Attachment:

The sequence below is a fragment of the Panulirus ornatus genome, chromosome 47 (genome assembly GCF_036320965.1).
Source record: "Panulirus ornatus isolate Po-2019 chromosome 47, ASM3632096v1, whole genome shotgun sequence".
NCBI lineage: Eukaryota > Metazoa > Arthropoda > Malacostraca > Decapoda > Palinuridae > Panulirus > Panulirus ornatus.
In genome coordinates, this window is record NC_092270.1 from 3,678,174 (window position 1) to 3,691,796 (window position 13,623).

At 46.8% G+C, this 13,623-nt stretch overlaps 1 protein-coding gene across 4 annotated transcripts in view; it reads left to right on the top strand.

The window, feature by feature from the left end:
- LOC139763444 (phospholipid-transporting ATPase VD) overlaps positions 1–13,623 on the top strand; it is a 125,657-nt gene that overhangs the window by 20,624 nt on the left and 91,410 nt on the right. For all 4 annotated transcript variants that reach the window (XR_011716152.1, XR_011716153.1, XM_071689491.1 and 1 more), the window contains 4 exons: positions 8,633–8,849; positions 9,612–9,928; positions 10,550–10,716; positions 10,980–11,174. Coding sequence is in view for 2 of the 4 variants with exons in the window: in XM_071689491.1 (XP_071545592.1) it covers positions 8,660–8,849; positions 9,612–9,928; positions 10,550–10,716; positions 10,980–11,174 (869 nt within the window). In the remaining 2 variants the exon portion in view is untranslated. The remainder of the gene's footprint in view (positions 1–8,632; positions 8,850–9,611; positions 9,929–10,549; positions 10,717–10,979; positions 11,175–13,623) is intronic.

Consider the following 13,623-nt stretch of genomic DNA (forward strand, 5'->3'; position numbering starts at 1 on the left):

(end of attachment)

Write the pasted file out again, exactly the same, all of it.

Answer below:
The sequence below is a fragment of the Panulirus ornatus genome, chromosome 47 (genome assembly GCF_036320965.1).
Source record: "Panulirus ornatus isolate Po-2019 chromosome 47, ASM3632096v1, whole genome shotgun sequence".
NCBI lineage: Eukaryota > Metazoa > Arthropoda > Malacostraca > Decapoda > Palinuridae > Panulirus > Panulirus ornatus.
In genome coordinates, this window is record NC_092270.1 from 3,678,174 (window position 1) to 3,691,796 (window position 13,623).

At 46.8% G+C, this 13,623-nt stretch overlaps 1 protein-coding gene across 4 annotated transcripts in view; it reads left to right on the top strand.

The window, feature by feature from the left end:
- LOC139763444 (phospholipid-transporting ATPase VD) overlaps positions 1–13,623 on the top strand; it is a 125,657-nt gene that overhangs the window by 20,624 nt on the left and 91,410 nt on the right. For all 4 annotated transcript variants that reach the window (XR_011716152.1, XR_011716153.1, XM_071689491.1 and 1 more), the window contains 4 exons: positions 8,633–8,849; positions 9,612–9,928; positions 10,550–10,716; positions 10,980–11,174. Coding sequence is in view for 2 of the 4 variants with exons in the window: in XM_071689491.1 (XP_071545592.1) it covers positions 8,660–8,849; positions 9,612–9,928; positions 10,550–10,716; positions 10,980–11,174 (869 nt within the window). In the remaining 2 variants the exon portion in view is untranslated. The remainder of the gene's footprint in view (positions 1–8,632; positions 8,850–9,611; positions 9,929–10,549; positions 10,717–10,979; positions 11,175–13,623) is intronic.

Consider the following 13,623-nt stretch of genomic DNA (forward strand, 5'->3'; position numbering starts at 1 on the left):